Just like dYdX chose to leave Ethereum for Cosmos application chains, the fundamental reason is that they wanted greater modularity in their chain’s consensus layer. I think this is a good start, allowing more independent Dapps to choose a public chain that better suits their needs for development. The most representative one is Luna, although it was destroyed for some reasons. Fortunately, OP Stack solves this problem. Its design allows for easier code forking, enabling developers to abstract different components of a blockchain and modify them by inserting different modules.

OP Stack Design Principles:

  • Efficiency: With OP Stack, you can build anything and issue a blockchain with just one click;

  • Simplicity: Utilize reusable code and ready-made development toolkits to enhance security and reduce the complexity of maintenance, achieving an overall lowering of entry barriers;

  • Scalability: Optimism Collective will fully open-source the main code of OP Stack.

In terms of architecture, the OP Stack can be divided into six layers from bottom to top, namely the DA Layer, Sequencing Layer, Derivation Layer, Execution Layer, Settlement Layer, and Governance Layer. Each layer of the OP Stack is modularized API components that can be combined and decoupled as needed. The most critical layers are the DA Layer, Execution Layer, and Settlement Layer, which together form the main workflow of the OP Stack.

  • DA Layer: It is the source of raw data for the OP Stack and can use one or more data availability modules to obtain input data. Currently, Ethereum is the main DA Layer, but more chains will join in the future.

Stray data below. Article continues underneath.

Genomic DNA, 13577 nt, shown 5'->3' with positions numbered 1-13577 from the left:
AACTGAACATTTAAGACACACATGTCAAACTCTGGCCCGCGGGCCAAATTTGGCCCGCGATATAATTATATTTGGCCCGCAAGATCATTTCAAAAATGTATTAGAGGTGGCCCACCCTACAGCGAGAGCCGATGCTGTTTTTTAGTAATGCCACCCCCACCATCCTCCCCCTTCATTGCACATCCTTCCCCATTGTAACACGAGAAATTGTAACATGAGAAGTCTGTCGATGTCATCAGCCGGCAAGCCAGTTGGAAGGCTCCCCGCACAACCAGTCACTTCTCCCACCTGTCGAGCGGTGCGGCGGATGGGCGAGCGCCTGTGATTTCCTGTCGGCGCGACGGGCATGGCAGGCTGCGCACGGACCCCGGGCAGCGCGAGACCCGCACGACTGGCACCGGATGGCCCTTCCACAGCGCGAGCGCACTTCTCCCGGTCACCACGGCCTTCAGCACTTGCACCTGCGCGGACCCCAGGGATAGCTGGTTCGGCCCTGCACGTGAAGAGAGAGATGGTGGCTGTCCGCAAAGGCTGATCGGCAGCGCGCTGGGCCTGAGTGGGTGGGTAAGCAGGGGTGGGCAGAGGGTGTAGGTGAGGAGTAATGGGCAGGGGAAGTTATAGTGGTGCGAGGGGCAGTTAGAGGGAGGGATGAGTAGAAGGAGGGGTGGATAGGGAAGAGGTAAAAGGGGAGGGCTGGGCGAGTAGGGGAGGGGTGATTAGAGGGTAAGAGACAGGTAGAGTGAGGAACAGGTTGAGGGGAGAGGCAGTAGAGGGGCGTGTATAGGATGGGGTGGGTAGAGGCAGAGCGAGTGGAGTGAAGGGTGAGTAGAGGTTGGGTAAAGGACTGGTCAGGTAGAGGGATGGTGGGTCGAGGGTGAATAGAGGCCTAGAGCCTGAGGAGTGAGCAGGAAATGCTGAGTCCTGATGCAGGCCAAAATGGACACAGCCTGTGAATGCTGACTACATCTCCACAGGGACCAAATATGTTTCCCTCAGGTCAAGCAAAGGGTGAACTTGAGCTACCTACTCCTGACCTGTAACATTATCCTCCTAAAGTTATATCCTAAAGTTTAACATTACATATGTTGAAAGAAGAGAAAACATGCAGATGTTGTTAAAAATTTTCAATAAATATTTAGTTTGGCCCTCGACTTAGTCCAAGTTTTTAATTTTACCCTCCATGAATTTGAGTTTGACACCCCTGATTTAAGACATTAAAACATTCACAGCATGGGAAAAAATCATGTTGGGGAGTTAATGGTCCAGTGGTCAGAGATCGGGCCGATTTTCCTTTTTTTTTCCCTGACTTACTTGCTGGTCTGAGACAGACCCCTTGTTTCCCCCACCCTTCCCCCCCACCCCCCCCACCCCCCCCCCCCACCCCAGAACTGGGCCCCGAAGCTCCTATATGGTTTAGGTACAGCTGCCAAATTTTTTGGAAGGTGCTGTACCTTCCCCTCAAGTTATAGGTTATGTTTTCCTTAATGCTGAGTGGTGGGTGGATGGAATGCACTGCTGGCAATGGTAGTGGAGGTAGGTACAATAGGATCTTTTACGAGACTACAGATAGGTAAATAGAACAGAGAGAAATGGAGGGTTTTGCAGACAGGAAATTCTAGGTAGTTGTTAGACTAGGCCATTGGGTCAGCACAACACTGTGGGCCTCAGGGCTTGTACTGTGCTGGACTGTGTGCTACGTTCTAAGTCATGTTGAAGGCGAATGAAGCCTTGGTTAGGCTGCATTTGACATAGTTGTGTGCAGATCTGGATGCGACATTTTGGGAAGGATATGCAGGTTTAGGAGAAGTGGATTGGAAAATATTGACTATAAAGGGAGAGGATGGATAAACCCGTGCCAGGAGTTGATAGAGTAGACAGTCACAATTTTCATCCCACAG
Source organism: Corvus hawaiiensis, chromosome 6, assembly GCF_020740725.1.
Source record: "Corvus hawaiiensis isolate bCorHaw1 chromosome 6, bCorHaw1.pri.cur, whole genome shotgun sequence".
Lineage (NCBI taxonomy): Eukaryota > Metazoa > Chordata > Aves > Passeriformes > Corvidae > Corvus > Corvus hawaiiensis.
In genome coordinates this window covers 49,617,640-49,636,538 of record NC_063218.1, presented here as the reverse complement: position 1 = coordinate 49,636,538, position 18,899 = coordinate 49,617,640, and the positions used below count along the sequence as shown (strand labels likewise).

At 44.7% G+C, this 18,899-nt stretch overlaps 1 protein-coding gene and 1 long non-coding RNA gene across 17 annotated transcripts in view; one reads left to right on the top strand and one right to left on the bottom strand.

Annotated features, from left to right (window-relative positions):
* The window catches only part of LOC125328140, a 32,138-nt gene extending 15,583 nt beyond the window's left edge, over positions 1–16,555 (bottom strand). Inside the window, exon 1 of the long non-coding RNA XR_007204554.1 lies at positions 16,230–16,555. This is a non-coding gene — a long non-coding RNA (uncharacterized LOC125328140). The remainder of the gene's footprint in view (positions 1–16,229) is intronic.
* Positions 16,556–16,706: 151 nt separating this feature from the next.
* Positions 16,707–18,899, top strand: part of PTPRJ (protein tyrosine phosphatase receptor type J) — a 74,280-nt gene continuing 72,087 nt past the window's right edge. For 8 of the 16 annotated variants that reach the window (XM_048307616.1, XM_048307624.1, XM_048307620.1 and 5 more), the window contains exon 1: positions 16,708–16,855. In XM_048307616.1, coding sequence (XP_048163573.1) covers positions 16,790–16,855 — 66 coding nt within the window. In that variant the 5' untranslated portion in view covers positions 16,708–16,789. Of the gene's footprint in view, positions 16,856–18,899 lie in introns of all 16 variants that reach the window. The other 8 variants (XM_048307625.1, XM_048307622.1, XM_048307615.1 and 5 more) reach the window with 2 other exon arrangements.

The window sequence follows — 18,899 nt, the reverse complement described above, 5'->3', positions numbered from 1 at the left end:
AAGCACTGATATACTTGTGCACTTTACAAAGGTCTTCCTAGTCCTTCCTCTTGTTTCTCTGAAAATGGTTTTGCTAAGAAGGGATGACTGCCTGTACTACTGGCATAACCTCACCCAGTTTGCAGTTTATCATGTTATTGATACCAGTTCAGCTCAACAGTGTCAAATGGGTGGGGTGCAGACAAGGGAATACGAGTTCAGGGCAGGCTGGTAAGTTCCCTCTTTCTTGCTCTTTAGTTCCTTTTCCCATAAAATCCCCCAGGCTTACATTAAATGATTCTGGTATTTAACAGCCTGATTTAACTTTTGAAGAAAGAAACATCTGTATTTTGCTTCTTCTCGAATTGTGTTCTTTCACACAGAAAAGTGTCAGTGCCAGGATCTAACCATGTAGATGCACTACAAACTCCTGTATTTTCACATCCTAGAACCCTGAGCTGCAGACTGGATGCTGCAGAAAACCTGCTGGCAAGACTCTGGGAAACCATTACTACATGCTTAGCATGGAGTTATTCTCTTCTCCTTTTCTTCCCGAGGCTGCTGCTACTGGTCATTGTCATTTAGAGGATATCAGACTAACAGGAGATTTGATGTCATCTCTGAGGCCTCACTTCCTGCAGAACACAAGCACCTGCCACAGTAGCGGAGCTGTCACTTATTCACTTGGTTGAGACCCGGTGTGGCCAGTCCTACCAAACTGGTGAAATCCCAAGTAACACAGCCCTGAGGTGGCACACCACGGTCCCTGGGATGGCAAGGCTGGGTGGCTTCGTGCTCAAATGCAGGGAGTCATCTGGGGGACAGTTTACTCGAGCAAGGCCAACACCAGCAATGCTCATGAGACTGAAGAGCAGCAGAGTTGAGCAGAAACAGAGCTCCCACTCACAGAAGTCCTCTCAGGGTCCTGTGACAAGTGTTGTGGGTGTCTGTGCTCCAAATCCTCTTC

• Execution Layer: The state structure in the OP Stack, which provides possibilities for EVM or other VMs, adds support for Layer2 transactions initiated on Ethereum, and adds additional Layer1 data fees for each transaction, which is the comprehensive cost of submitting transactions to Ethereum.

  • Settlement Layer: The destination of Layer2 transaction data on the OP Stack, which sends information to the target blockchain after confirmation on Layer2 for final settlement. In the future, there is also the possibility of integrating effective proof mechanisms such as ZK to bridge the gap between different chains, even to connect the islands between OP Stack’s Layer2 and ZK’s Layer2.

We have observed that some projects with ZK elements have emerged in the recent development of the OP ecosystem. Let’s imagine that an optimistic rollup wants to transform itself into a ZK rollup, no problem! Just replace its fraud proof module with the validity proof module of the settlement layer. If a chain wants to use Celestia for its data availability layer, no problem! Just replace Ethereum with Celestia. Unfortunately, it is only a technical possibility for OP Stack to replace the EVM in the execution layer with another virtual machine. As the emergence of this superchain situation, a hot catchphrase is born – “Polygon: I want to be the ZK Layer2 of Cosmos! Optimism: I want to be the OP Layer2 of Cosmos! Cosmos: Then who am I?”

OP Stack Rule:

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The unlimited block space of Ethereum is a crucial step in achieving large-scale applications, but this diffusion has also brought about division. The lack of permission deployment has also brought new challenges. Nowadays, every new OP Stack chain is growing independently in its own domain, without direct methods for sharing standards and improvements. Users and builders also face significant challenges: evaluating numerous different chains individually based on security, quality, and neutrality. To achieve a superchain, OP Stack needs to transform from an independent and decentralized block space into a unified chain collective that is committed to an open and decentralized block space. The “chain rule” provides guidelines for optimistic governance and superchains. Optimistic governance shifts from managing individual chains to managing shared standards among multiple chains, thus defining the attributes required to be part of a superchain while prioritizing the protection of user transactions on the superchain. Fundamentally, the “chain rule” is a social contract (rather than a legal contract), so active community discussion is crucial. Its existence allows the superchain to guarantee the following characteristics: